Cardinal Roger M. Mahony of Los Angeles said he is "mystified and puzzled" at reports that a federal prosecutor is investigating whether he and the archdiocese violated a federal law against scheming "to deprive another of the intangible right of honest services."
The Los Angeles Times and the New York-based Wall Street Journal reported Jan. 29 that U.S. Attorney Thomas P. O'Brien is personally involved in the investigation.
The similar stories cited anonymous sources who said a grand jury convened by O'Brien is looking into whether Cardinal Mahony and other church leaders committed fraud by inadequately handling cases of priests who sexually abused minors.
The U.S. attorney's office has declined to comment.
The legal strategy cited in the stories has been used to prosecute figures such as ex-lobbyist Jack Abramoff, former California Rep. Randy "Duke" Cunningham and former Enron CEO Jeff Skilling on the grounds that their actions deprived the public or shareholders of their right to "the honest work of government or business," the Times explained in a Jan. 30 editorial on the reported investigation.
Two press releases from the archdiocese Jan. 29 questioned the motives of those who released the information anonymously and called for an internal investigation of the leak from the U.S. attorney's office.
Michael Hennigan, counsel for the archdiocese, said in one statement that "the leak by the government is unprofessional and violates Department of Justice guidelines concerning ongoing investigations."
He said the archdiocese has received requests from the U.S. attorney's office for information about some priests, "two of whom are deceased and none of whom are known to be in ministry. We have and will continue to be fully cooperative with the investigation."
Hennigan said he was unaware of "any fact or set of facts that would support a responsible federal investigation of the archdiocese or of Cardinal Mahony."
Cardinal Mahony said in an interview on Los Angeles radio station KNX that he was mystified by the reports of an investigation, particularly since the archdiocese had disclosed "all our failures along the way" regarding the abuse crisis in material posted on a Web site in 2004.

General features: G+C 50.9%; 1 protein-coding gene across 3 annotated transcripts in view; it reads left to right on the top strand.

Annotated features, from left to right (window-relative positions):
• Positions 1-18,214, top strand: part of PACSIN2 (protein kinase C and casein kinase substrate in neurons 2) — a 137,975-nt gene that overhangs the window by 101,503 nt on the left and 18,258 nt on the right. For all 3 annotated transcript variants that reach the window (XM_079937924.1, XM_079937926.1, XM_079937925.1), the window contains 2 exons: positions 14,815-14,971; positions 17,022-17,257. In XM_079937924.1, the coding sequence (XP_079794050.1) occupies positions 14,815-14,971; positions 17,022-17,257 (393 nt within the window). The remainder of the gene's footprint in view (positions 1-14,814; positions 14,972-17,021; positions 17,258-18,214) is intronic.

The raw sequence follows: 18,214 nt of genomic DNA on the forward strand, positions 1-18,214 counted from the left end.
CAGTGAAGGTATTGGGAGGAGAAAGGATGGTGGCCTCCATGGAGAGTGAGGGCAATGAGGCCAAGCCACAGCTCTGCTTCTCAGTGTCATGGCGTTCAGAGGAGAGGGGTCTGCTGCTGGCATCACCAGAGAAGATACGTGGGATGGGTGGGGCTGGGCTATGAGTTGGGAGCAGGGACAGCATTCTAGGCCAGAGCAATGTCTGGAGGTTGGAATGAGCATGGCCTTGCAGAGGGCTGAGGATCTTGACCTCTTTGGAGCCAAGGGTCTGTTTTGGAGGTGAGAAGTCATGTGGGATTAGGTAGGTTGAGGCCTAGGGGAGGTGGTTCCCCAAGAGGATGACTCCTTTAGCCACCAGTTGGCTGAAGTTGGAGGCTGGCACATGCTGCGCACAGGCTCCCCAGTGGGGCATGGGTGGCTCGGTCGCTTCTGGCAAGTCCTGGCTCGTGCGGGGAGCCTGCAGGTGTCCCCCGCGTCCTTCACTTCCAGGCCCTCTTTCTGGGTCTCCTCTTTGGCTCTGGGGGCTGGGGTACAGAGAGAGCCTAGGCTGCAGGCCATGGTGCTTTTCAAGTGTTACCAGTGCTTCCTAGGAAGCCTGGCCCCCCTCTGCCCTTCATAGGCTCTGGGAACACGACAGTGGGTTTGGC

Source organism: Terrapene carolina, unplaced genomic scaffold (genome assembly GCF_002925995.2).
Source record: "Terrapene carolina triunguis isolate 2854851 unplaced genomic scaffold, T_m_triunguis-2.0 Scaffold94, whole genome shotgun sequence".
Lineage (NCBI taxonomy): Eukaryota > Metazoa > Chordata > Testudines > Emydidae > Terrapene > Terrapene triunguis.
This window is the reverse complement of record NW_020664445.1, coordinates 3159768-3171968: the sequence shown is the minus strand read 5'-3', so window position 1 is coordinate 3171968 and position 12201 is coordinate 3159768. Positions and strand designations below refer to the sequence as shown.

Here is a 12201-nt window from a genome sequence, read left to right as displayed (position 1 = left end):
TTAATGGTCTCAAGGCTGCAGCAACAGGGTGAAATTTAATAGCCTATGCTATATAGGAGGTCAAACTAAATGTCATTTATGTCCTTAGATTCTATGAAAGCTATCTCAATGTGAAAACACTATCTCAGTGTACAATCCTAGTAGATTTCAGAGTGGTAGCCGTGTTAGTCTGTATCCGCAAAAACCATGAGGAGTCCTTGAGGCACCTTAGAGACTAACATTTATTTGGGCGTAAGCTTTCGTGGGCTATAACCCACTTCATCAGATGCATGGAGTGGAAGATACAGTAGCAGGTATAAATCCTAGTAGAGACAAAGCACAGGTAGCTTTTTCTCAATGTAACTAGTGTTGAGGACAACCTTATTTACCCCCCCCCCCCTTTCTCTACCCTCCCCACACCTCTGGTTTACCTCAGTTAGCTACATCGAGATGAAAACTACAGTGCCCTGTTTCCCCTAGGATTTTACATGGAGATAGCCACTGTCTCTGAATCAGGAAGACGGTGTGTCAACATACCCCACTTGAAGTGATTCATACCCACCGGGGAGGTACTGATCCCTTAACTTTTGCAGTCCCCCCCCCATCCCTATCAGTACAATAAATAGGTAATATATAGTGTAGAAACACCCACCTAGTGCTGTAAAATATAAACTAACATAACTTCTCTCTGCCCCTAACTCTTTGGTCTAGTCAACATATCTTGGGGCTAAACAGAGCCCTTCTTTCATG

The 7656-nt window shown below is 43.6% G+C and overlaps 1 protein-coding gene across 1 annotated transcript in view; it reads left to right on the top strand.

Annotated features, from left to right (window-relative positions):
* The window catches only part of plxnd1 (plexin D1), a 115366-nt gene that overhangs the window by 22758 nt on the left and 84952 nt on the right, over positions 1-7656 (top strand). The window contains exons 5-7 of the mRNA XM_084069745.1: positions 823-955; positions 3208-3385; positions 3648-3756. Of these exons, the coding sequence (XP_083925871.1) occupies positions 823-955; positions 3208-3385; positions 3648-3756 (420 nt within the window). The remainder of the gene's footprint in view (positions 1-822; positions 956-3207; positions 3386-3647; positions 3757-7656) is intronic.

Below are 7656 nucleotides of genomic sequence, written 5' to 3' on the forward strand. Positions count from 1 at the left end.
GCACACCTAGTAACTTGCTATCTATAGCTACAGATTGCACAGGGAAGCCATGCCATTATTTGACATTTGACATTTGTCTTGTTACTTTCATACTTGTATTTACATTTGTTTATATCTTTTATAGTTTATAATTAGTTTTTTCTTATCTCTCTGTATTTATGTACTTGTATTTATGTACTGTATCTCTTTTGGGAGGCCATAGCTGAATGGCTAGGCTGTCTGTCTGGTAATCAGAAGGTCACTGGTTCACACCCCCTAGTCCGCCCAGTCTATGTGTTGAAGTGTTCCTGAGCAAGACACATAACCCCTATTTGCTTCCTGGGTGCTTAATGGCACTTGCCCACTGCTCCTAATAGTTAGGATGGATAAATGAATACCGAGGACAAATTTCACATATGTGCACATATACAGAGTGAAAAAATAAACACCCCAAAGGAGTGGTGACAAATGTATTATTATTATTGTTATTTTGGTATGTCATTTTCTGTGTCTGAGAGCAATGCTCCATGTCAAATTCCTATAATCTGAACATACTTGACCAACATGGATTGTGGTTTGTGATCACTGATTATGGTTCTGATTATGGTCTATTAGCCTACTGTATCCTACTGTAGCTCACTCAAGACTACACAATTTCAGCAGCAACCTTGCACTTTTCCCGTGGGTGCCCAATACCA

He said he thought when that report came out it might raise further questions, but apparently there were none.
In 2007 the archdiocese announced a settlement agreeing to pay $660 million to more than 500 plaintiffs in cases alleging sexual abuse by priests and other church personnel, dating primarily from the 1950s, '60s and '70s.
"It's all behind us now," Cardinal Mahony said on the radio show. "Exactly what's motivating this only the U.S. attorney can tell us."
The cardinal also said he has met with many people who were looking into the abuse cases over the years. He added that the investigators who currently review reports of sexual abuse for the archdiocese are all former federal investigators, such as FBI agents.
"If anybody is going to find anything wrong with what we're doing, it's going to be the former FBI agents," he said. "I thought all the questions were already looked into and resolved."
He added that he would be willing to meet with anyone, including a grand jury, who is looking into the situation.
A representative of the Survivors Network of those Abused by Priests, known as SNAP, was quoted in both Jan. 29 news stories as having been unaware of an investigation. Later the same day, SNAP held a press conference in Los Angeles, saying it encourages criminal prosecution of church officials who mishandled abuse cases.
A statement by SNAP's national president, Barbara Blaine, said: "Even the launching of this probe is a vindication and validation for thousands of deeply wounded victims and betrayed Catholics."
"Some in the hierarchy must be held accountable for the devastation caused by this deceit and callousness," Blaine's statement added.
The archdiocese responded with a statement: "It is precisely the kind of 'angry mob' reaction exhibited by SNAP that grand jury confidentiality is supposed to safeguard against.
"Unfortunately, the person or persons familiar with the U.S. attorney's office investigation have discarded this confidentiality, which helps ensure fair and competent investigations," the statement said. "All of us should question the motives of anyone who would so callously subvert the safeguards of our federal legal system."
An editorial in the Los Angeles Times Jan. 30 lauded prosecutors for their sustained interest in the victims, but questioned the legal strategy.
"The law's application against a cardinal in the oversight of an archdiocese is another matter. Laurie Levenson, a law professor at Loyola Law School, aptly called it 'creative lawyering.'"
The editorial said, "There is room in the legal profession for prosecutors to think broadly about their reach, and society is often the beneficiary... . But ... O'Brien has previously demonstrated a worrisome creativity."
The writers of the Times editorial said they were worried "about the elasticity of the law. If (Cardinal) Mahony conspired to protect abusive priests, charge him with conspiracy. If he blocked inquiries, charge him with obstruction. But his crimes, if any, are easily defined under tested laws, not as vague denials of service."